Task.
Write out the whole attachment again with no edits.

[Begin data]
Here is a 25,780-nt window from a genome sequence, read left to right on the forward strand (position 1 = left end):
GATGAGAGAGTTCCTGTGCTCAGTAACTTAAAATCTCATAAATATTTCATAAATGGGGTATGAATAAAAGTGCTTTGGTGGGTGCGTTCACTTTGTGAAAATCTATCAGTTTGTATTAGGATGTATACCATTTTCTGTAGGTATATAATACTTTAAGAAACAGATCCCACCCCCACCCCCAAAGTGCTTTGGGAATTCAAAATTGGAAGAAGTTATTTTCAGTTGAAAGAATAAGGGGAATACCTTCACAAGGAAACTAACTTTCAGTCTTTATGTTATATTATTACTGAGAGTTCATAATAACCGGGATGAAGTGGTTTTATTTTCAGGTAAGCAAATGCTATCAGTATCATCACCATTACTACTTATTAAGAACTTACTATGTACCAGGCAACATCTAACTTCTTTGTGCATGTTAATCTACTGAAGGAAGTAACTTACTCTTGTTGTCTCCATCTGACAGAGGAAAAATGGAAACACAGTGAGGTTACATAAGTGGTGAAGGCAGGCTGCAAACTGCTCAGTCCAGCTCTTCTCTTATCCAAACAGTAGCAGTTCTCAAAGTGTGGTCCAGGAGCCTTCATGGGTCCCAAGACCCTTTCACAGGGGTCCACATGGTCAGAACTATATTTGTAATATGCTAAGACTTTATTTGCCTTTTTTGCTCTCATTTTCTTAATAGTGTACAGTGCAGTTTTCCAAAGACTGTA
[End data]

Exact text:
Here is a 25,780-nt window from a genome sequence, read left to right on the forward strand (position 1 = left end):
GATGAGAGAGTTCCTGTGCTCAGTAACTTAAAATCTCATAAATATTTCATAAATGGGGTATGAATAAAAGTGCTTTGGTGGGTGCGTTCACTTTGTGAAAATCTATCAGTTTGTATTAGGATGTATACCATTTTCTGTAGGTATATAATACTTTAAGAAACAGATCCCACCCCCACCCCCAAAGTGCTTTGGGAATTCAAAATTGGAAGAAGTTATTTTCAGTTGAAAGAATAAGGGGAATACCTTCACAAGGAAACTAACTTTCAGTCTTTATGTTATATTATTACTGAGAGTTCATAATAACCGGGATGAAGTGGTTTTATTTTCAGGTAAGCAAATGCTATCAGTATCATCACCATTACTACTTATTAAGAACTTACTATGTACCAGGCAACATCTAACTTCTTTGTGCATGTTAATCTACTGAAGGAAGTAACTTACTCTTGTTGTCTCCATCTGACAGAGGAAAAATGGAAACACAGTGAGGTTACATAAGTGGTGAAGGCAGGCTGCAAACTGCTCAGTCCAGCTCTTCTCTTATCCAAACAGTAGCAGTTCTCAAAGTGTGGTCCAGGAGCCTTCATGGGTCCCAAGACCCTTTCACAGGGGTCCACATGGTCAGAACTATATTTGTAATATGCTAAGACTTTATTTGCCTTTTTTGCTCTCATTTTCTTAATAGTGTACAGTGCAGTTTTCCAAAGACTGTA